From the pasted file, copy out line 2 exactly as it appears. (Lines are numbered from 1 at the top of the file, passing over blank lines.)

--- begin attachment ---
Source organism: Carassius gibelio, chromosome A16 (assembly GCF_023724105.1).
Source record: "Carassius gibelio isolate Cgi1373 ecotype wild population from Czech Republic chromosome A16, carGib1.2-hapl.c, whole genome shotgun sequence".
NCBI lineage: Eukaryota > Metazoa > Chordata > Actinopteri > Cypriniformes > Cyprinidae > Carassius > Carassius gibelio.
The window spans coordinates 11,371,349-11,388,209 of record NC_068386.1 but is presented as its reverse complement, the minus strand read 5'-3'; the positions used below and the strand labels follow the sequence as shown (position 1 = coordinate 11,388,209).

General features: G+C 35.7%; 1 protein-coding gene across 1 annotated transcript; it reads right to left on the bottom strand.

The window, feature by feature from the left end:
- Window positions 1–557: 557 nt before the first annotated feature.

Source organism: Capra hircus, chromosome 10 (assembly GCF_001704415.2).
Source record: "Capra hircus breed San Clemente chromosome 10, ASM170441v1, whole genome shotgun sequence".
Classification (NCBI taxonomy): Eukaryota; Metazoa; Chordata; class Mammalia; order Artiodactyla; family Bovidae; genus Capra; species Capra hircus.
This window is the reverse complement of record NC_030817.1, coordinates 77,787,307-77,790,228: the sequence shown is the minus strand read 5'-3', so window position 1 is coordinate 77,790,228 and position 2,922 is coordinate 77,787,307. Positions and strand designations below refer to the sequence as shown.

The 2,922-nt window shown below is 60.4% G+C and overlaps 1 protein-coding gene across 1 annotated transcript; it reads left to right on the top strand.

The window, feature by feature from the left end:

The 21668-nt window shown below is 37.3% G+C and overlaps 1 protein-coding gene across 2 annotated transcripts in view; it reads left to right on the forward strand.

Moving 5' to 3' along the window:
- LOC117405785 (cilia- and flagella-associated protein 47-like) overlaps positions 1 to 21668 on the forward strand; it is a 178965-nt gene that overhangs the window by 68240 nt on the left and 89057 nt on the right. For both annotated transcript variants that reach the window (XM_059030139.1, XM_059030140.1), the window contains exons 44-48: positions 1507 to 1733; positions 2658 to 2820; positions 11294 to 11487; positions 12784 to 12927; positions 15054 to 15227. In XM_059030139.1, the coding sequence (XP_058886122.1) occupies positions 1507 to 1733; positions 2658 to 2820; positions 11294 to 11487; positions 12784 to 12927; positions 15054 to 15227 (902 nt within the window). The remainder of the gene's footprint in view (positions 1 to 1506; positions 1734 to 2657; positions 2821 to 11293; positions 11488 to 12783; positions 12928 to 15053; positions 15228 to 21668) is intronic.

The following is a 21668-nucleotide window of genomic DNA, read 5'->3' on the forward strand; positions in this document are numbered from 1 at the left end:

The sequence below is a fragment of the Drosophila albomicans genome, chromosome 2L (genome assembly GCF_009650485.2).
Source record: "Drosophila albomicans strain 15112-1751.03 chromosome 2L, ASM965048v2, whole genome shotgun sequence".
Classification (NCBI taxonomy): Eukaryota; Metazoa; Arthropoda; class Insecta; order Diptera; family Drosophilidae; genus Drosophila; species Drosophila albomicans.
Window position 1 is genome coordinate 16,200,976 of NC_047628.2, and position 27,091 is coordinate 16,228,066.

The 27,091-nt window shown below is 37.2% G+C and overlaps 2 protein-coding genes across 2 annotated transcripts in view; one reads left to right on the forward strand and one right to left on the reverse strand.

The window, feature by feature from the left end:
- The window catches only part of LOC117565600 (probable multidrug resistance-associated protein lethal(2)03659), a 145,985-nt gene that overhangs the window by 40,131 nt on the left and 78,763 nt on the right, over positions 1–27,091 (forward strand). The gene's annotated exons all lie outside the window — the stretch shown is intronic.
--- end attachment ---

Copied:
Source record: "Carassius gibelio isolate Cgi1373 ecotype wild population from Czech Republic chromosome A16, carGib1.2-hapl.c, whole genome shotgun sequence".